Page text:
Articles & Notes — December 27, 2011 at 10:33 pm

Tips for making the best ending Year compilation video

This is an interesting article I discovered couple of hours ago on Videomaker website, and decided to share it here, as it might be of use to the readers – how to make the best New Year compilation video.

The article is quite long, but useful, so take a slow read here, and I hope you will find the tips listed below helpful. So, here are your tips for the best New Year end compilation video:
TIP 1: Organize. To compile a year-ender, you need to start obviously in January, but don’t fret, if you’re just now planning there’s still hope for a good compilation video, and you better prepared for the more intensive one next year. First thing that needs to be done, after every shoot, file all the video to an external drive then copy the “best of” and “highlights” right away to another folder.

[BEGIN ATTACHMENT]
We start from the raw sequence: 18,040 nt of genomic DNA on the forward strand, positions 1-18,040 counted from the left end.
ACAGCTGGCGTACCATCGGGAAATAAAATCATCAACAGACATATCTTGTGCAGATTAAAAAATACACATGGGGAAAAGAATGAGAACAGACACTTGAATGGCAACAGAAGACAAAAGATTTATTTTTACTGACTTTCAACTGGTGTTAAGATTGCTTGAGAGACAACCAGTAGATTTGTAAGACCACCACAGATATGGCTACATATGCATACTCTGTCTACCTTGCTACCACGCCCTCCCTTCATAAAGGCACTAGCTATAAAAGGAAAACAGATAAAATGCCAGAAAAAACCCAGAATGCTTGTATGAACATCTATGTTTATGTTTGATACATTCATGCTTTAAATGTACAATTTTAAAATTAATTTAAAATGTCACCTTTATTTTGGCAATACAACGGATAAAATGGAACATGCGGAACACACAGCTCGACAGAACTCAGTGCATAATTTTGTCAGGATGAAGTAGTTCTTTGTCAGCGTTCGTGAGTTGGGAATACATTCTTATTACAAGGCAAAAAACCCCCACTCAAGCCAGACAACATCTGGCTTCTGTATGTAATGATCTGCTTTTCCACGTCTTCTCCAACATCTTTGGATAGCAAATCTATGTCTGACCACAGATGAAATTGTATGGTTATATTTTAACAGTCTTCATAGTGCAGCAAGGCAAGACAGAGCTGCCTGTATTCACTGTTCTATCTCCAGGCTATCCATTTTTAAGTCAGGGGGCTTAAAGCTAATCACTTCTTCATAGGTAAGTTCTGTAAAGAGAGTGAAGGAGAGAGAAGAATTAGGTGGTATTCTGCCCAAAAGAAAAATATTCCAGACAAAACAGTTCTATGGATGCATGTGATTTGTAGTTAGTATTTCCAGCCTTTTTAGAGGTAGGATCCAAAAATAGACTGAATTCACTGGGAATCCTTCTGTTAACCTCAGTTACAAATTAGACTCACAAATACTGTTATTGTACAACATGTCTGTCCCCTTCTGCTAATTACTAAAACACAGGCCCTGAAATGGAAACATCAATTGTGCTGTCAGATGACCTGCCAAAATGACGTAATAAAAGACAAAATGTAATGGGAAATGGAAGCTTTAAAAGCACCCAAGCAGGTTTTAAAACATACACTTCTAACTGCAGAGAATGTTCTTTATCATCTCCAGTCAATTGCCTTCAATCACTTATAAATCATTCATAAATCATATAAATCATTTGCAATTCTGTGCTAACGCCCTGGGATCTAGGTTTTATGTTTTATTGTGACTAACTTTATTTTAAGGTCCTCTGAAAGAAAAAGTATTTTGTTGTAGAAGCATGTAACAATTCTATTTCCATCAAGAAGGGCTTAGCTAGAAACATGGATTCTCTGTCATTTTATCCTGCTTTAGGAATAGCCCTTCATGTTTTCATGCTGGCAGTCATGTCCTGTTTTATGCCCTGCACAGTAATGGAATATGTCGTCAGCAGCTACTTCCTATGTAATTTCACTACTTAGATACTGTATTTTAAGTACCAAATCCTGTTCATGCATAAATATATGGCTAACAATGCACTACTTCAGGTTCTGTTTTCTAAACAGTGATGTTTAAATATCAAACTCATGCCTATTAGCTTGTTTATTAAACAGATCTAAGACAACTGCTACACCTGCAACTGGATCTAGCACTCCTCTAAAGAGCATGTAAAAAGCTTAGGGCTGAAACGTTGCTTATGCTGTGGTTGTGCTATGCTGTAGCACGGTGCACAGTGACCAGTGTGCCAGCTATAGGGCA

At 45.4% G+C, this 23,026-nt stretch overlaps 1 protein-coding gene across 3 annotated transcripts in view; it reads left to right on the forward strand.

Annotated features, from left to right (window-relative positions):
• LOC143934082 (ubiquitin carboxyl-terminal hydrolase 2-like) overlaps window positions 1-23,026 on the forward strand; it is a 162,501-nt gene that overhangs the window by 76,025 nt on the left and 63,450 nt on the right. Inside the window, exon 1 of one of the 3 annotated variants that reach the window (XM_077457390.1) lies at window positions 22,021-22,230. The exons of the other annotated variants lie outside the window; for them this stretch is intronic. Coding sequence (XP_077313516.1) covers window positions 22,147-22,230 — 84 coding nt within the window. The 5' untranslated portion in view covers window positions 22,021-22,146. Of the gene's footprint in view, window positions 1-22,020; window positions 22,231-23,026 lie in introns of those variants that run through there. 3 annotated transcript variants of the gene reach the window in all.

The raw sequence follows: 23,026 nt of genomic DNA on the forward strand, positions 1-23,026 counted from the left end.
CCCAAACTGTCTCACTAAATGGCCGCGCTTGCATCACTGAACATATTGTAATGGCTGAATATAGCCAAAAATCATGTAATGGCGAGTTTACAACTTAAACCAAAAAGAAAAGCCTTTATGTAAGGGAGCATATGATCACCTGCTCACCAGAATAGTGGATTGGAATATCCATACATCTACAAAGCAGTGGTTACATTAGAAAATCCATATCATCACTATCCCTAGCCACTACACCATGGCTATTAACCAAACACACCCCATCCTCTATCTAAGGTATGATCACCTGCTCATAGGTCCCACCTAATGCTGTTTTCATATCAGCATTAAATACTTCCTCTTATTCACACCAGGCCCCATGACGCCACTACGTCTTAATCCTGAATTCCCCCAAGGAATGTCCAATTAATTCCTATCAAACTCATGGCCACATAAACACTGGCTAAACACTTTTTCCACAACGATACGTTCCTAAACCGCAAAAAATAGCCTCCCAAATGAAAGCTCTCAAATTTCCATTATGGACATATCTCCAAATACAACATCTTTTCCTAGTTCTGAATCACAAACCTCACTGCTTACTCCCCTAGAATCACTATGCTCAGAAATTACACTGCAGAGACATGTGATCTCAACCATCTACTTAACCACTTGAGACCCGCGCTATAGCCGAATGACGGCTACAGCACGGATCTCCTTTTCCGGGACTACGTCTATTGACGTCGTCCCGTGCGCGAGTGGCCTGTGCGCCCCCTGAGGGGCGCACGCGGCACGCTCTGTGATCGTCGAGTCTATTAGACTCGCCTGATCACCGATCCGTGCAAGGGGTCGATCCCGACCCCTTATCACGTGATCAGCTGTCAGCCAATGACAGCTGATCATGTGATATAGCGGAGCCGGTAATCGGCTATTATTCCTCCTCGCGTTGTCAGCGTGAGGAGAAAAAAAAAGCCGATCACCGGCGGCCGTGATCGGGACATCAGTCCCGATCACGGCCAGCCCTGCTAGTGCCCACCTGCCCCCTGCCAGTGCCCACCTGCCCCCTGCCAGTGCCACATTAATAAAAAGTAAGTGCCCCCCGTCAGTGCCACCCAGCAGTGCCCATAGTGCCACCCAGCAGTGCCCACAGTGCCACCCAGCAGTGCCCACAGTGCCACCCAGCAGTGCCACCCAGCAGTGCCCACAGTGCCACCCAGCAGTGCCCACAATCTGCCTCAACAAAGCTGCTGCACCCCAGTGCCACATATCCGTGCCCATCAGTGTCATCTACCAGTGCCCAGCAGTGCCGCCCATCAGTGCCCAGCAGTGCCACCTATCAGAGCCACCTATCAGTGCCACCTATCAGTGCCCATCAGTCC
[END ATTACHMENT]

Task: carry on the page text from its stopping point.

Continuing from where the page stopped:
This will be your Working Folder. Don’t touch the Original Folder. Now, if you are shooting on video-tape, you can delete all of the files you won’t be using for that year-ender after you’ve copied to your Working Folder, because your tape is a good archive medium – for now. Protecting your work by backing up your projects is important – try not skipping this important step.

If your camcorder shoots to an internal hard drive or memory card, well, the first thing you have to do is make sure you have a good external drive for storage – you’re going to need all the space you can get. Now, If you’re shooting to tape, one thing to learn if you don’t already know is “Batch Recording”. Don’t be lazy and dub an entire 60-minute tape. Batch Recording gives you three advantages: You can name individual clips [instead of just “All the December footage”], you can bypass stuff you don’t need [thus saving hard drive space] and you are also logging as you go along, [thus getting that step out of the way.]

You’re also more familiar with the footage when you log it as opposed to just dumping the entire tape and trying to remember where a shot was nine months later. If you’re doing a decades long This is Your Life” video, you’re going to be working with a lot of other mediums from film to VHS tape. It’s best to get these converted as soon as possible, whether too DVD or some other usable medium.